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Platform Economics (3) – Scaling and Growth

As part of disappearing down the rabbit hole of platform business economics, I'm writing up the second of Chris Smith's excellent summations of the key dynamics of platform models. I'm doing this mostly for my own benefit but, as always, you are welcome to tag along and it's worth reading the original

So far I've defined platform business models and how they are different, explored how to managing the demand curves on supply and demand side, and discussed cross-side and same-side network effects, and talked a bit about network dynamics

When it comes to generating growth for platform businesses, there some key tactics:


The goal of building a platform business is to maximise network value, which might be understood as the summation of value to all users of a network (in other words the benefit value of all transactions minus the cost of all transactions). As Chris says, a good way to think about this network value is to ask what would all the costs be to each side of a platform if the platform wasn't there (for example Airbnb users paying extra for Hotel rooms that weren't located as conveniently, if Airbnb didn't exist).

"The value of a network equals the net value added to each user's transactions conducted through that network, summed for all users" Rod Beckstrom

In the early stages of building a platform, we focus on network value rather than revenue since revenue lags value and revenue collection can act as friction to initial adoption. Increasing network value in frictionless ways enables the effects of cross-side and same-side network effects to be amplified as much as possible. 

Strategies should therefore be determined by what will have the highest impact on network value. Different strategies may be applied to grow different sides of the model, meaning that we can represent them on a timeline associated to platform value:


The constant question therefore is where you have leverage, and what the impact may be to different sides of the business. So growth tactics may include incentivising one set of users through features or value adds in order to attract them to the platform and generate demand – this demand can then be used to create leverage through managing access to that demand through a selection of levers. These levers might include:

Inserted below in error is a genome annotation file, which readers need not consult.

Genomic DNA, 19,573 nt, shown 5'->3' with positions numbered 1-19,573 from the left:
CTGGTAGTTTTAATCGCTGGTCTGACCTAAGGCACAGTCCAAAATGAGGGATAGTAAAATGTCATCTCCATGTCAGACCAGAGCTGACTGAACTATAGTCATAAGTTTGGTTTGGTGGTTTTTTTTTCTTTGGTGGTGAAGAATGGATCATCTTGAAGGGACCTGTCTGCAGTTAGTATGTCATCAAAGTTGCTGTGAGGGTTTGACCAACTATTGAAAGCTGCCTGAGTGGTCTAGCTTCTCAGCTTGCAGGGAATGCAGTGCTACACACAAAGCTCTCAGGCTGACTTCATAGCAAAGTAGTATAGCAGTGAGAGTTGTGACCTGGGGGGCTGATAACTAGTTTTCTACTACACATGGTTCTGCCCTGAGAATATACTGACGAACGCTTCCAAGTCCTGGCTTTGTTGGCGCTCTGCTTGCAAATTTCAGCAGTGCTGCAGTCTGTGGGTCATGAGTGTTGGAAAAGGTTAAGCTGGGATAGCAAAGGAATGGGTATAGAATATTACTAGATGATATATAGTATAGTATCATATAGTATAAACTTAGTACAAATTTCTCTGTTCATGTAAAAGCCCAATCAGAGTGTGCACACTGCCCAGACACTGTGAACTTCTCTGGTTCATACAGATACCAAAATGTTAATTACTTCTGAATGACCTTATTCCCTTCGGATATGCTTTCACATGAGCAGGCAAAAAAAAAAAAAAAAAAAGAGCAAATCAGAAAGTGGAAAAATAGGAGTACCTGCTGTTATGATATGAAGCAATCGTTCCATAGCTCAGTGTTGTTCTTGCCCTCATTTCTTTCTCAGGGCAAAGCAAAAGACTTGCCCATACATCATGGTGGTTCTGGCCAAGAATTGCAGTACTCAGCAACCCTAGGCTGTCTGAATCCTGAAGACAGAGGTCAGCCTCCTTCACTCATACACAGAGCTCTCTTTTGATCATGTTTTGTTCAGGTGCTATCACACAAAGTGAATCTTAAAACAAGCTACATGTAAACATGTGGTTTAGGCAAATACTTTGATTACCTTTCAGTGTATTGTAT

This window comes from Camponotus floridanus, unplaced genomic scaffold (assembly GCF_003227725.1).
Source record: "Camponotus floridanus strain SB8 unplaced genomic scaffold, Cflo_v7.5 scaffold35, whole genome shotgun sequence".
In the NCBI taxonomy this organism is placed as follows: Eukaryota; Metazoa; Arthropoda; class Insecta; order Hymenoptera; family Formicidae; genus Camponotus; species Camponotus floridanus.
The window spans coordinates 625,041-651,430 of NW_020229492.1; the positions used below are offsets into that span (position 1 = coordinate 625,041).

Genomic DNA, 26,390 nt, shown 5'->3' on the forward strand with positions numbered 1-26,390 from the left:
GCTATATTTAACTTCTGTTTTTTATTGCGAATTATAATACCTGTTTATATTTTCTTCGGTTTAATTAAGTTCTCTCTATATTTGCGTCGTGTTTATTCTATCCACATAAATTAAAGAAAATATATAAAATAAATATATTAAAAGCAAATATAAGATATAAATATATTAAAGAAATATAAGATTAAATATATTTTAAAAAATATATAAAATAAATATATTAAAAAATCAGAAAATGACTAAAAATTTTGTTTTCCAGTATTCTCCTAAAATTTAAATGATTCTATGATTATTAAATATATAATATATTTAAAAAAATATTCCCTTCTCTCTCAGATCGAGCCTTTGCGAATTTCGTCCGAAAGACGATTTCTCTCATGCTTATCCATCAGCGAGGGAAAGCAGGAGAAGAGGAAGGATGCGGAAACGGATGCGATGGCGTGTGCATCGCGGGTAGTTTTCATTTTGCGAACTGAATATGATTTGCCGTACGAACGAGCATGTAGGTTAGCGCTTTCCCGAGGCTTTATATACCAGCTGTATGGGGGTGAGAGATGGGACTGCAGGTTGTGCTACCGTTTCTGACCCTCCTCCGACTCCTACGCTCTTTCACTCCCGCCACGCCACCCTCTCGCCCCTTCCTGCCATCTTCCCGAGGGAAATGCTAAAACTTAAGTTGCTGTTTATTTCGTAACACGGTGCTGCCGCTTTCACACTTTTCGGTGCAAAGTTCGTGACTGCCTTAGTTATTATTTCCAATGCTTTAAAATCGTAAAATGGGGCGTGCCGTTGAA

• Price:- useful in having a direct impact on quantity of users on both sides of a platform. Chris notes that revenue acquisition should generally be focused on the side that is less price sensitive, and subsidies be applied to the other side
  • Exclusivity:- locking some users in. This can create prevent competition and so create advantage and margin
  • Marquee users:- the acquisition of some high value users can help push the other side into action since they have a disproportionate cross-side network effect
  • Opening up the platform:- this can create scale, but quality needs to be monitored closely

Adding value to one side of a market can help to kickstart it, and attract an initial set of users that can then be leveraged against the other side. Creating strong demand side interest (through attractive new features) is often the place to start if you don't have that already. Features created at a very early (MVP) may well be done manually for example (like Uber's initial request handling, or Airbnb founders renting out their own places to get it started), in effect creating a supply-side subsidy. This can create a same-side network network effect (increasing the numbers of suppliers) which in turn can kickstart a cross-side network effect (increasing demand-side numbers). Whilst many platforms focus on kickstarting demand side as the first challenge, it can be done the other way (the example of Airbnb who already had a demand side with lots of people wanting places to stay, but used a growth hack on Craig's List to kickstart supply-side).

When it comes to applying pricing strategies to generate growth, it makes sense to subsidise the more price-sensitive side, and/or the one that creates the strongest cross-side network effects (often by adding value to the platform directly). Price change subsidies should be focused where they can increase demand more. AN example of this might be free tools for developers since they can create features that stimulate demand. 

Platforms may be able to charge access fees for joining the platform and/or usage fees for using it. The former will impact the number of users on the platform, the latter the number of interactions/transactions between users (for example software creators will often charge access fees, payment systems usage fees). Charging access fees may help maintain quality of users where that is important, usage fees can be used where costs scale with usage. But pricing should typically be done in a way that doesn't harm cross-side network effects.

Decisions about whether to lower prices or to add value in order to increase quantity if users should really be determined by what has the greater impact on the objective, and the highest ROI on generating network value. 

So as Chris notes, the key to building a successful platform is all about:

  1. Understanding the impact of network effects and demand-curves
  2. Understanding and optimising for network value creation
  3. Understanding how to use features, pricing, subsidies and marquee users to attract and extract leverage from each side of the market in sequence

Other posts in this series: 

Defining Platform Business Models

The shift from pipeline to platform models

Platform Economics (1) - managing the demand curves on supply and demand side, cross-side and same-side network effects

Platform Economics (2) – Network Dynamics

And there is more in my book of-course

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